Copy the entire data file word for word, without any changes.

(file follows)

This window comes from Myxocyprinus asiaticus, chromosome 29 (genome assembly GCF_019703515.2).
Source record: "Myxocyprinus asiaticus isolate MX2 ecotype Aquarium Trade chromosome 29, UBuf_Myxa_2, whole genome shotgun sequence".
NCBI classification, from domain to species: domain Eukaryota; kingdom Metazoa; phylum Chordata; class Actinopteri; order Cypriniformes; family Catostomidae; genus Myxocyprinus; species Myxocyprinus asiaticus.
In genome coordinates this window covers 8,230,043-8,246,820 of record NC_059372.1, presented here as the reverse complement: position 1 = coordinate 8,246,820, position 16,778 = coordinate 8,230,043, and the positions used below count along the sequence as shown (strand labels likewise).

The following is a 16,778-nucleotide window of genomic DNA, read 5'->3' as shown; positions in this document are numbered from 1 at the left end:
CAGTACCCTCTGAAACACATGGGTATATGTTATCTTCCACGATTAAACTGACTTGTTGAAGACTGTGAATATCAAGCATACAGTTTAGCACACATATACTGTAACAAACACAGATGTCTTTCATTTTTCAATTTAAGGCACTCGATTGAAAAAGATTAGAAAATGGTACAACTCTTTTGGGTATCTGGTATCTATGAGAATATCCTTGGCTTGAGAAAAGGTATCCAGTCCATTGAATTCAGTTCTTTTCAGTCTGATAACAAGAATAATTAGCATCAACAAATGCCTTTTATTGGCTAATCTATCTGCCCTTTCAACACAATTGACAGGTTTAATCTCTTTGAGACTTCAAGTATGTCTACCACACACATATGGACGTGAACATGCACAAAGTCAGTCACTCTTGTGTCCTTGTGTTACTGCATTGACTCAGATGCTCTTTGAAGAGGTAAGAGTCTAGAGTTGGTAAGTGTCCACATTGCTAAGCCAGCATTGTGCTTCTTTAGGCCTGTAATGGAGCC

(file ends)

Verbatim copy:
This window comes from Myxocyprinus asiaticus, chromosome 29 (genome assembly GCF_019703515.2).
Source record: "Myxocyprinus asiaticus isolate MX2 ecotype Aquarium Trade chromosome 29, UBuf_Myxa_2, whole genome shotgun sequence".
NCBI classification, from domain to species: domain Eukaryota; kingdom Metazoa; phylum Chordata; class Actinopteri; order Cypriniformes; family Catostomidae; genus Myxocyprinus; species Myxocyprinus asiaticus.
In genome coordinates this window covers 8,230,043-8,246,820 of record NC_059372.1, presented here as the reverse complement: position 1 = coordinate 8,246,820, position 16,778 = coordinate 8,230,043, and the positions used below count along the sequence as shown (strand labels likewise).

The following is a 16,778-nucleotide window of genomic DNA, read 5'->3' as shown; positions in this document are numbered from 1 at the left end:
CAGTACCCTCTGAAACACATGGGTATATGTTATCTTCCACGATTAAACTGACTTGTTGAAGACTGTGAATATCAAGCATACAGTTTAGCACACATATACTGTAACAAACACAGATGTCTTTCATTTTTCAATTTAAGGCACTCGATTGAAAAAGATTAGAAAATGGTACAACTCTTTTGGGTATCTGGTATCTATGAGAATATCCTTGGCTTGAGAAAAGGTATCCAGTCCATTGAATTCAGTTCTTTTCAGTCTGATAACAAGAATAATTAGCATCAACAAATGCCTTTTATTGGCTAATCTATCTGCCCTTTCAACACAATTGACAGGTTTAATCTCTTTGAGACTTCAAGTATGTCTACCACACACATATGGACGTGAACATGCACAAAGTCAGTCACTCTTGTGTCCTTGTGTTACTGCATTGACTCAGATGCTCTTTGAAGAGGTAAGAGTCTAGAGTTGGTAAGTGTCCACATTGCTAAGCCAGCATTGTGCTTCTTTAGGCCTGTAATGGAGCC